Three of Manresa’s own students, Peter Vergara, Abigail Kedik, and Francesca Russo, have earned Resident Assistant positions for the upcoming year here in Loyola. These are three of four prized positions, and the competition for them was strong; however, given their knowledge and ability to create friendships not only with Manresa Scholars, but also students in many other residence halls, these three Scholars succeeded.

Because of the strong community that has been built within this year’s Manresa scholars, many of the current students have decided to join some of Fordham’s unique Integrated Learning Communities (ILCs), which are intentional living-learning communities with a specific focus, for their sophomore year. These include Global Business, West Wing, Wellness and the Sophomore Year Experience. All of these ILCs will continue to foster the students’ learning in a smaller environment where they can grow more relationships with not only the peers that they will be living with, but also connections with their professors as well.

Manresa Scholars are dedicated to their schoolwork and to improving the well-being of others through socializing, volunteering, and community involvement in the Fordham community. Please stay tuned for updates on highlighted upcoming events!

Liz Clark, GSB 2018  |  Manresa Scholar

Shadows of True Meaning: A Reflection by Tutor Ryan

Manresa Scholars,
A prior blog post brought to our attention the following words from St. Ignatius: “He who goes about to reform the world must begin with himself, or else he loses his labor.” Indeed, before a difference can be made, or even recognized in the world around us, a difference must first be made within. The tricky part is in sparking this self-transformation, which begins with understanding our true selves.

The late Swiss psychiatrist Carl Jung produced many novel ideas about the psyche during his career, one of which was his concept of the shadow. The shadow is the part of the unconscious that contains all the undesirable aspects of our personality, including, but not limited to: greed, jealousy, anger, and pride. These vices produce unpleasant feelings, and so they are relegated to the back of the mind, temporarily forgotten, yet ever lurking.

Like a mint Mentos in a bottle of diet Coke, these feelings inevitably find a way out, sometimes in ways that surprise us. How often do you find yourself complaining about how self-centered, arrogant, and irritating others are? Does it ever bother you to the point where these thoughts even become obsessive?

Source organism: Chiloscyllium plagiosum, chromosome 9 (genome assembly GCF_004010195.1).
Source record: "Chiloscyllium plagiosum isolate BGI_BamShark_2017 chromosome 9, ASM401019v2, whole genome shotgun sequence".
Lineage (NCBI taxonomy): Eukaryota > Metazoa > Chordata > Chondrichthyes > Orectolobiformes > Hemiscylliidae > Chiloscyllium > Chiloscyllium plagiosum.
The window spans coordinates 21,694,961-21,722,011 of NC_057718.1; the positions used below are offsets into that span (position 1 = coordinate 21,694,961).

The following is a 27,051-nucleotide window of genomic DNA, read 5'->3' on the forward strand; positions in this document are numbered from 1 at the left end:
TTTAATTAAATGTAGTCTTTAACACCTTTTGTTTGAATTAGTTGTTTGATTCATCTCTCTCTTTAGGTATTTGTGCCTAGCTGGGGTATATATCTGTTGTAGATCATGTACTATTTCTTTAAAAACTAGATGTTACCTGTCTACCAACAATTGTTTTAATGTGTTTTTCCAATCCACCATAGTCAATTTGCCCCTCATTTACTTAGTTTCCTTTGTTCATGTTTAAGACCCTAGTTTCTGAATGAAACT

Jung would propose that we are projecting the undesirable aspects of ourselves onto others, freeing us from the painful responsibility of self-examination. I know that many of the negative traits I recognize and complain about in those around me are in fact the very things I dislike about myself. Despite how jarring a revelation such as this may be, it is ultimately for the better, because ignoring these flaws only leads to further festering within the soul. A clearer understanding of one’s faults leads to a clearer understanding of one’s true self.

Don’t be afraid to acknowledge your own shadow; the part of yourself that you loathe may be the very thing that helps to transform you.

Ryan Gilligan, FCRH 2015  |  Manresa Student Tutor

An Ignatian Call to Attention

St. Ignatius of Loyola teaches us to find God in all things, to listen with a discerning heart, and to live for the greater glory of God’s name.

May we reflect on God’s presence in our lives as a community of lifelong learners of mind, heart, and spirit.

…And let us pray:

Almighty God, creator of breath and bread of life and all that nourishes it,

We give You thanks and ask for the courage to be responsive to Your call.

A call to find love in all things; A call to use the gifts of knowledge, patience, and insight for righteousness while working to dissolve the bonds of injustice in our world. 

We pray that we reciprocate the call of love that our parents, family, teachers, friends, and Fordham community instill in us to make us better people in Your service.

For this we pray, now and forever.

AMEN.

– Prayer by FCRH Freshman Dean, Dr. Robert Parmach

Words of Wisdom from Tutor Ryan

Manresa Scholars,

Many of you may question the merits of taking classes in the humanities when parents and the media often place so much emphasis upon the hard sciences and swollen bank accounts. After all, the earning potential for the latter is seemingly greater than that of the former, but I posit to you that the benefits you gain from studying the humanities will outweigh your future lack of money.

Below you will find an article entitled “Why Are Hundreds of Harvard Students Studying Ancient Chinese Philosophy?” I hope that this piece will enlighten those of you that dismiss the study of subjects such as English, History and Philosophy as merely a waste of time, as well as allow you to see that the value of a class need not lie in its potential for career advancement. I also hope that Fordham College at Rose Hill and Gabelli School of Business students alike will realize the importance of the humanities within their core classes.

Ryan Gilligan, FCRH 2015  |  Manresa Student Tutor

http://www.theatlantic.com/education/archive/2013/10/why-are-hundreds-of-harvard-students-studying-ancient-chinese-philosophy/280356/

Manresa Colloquium: Fr. McShane on Love

On Friday, 2/6, Fr. McShane delivered an engaging lecture on the value of love in the Jesuit tradition. The lecture was attended by nearly all of Loyola Hall’s 125 residents, and was followed by a catered sandwich dinner.

Fr. McShane at Manresa Love Lecture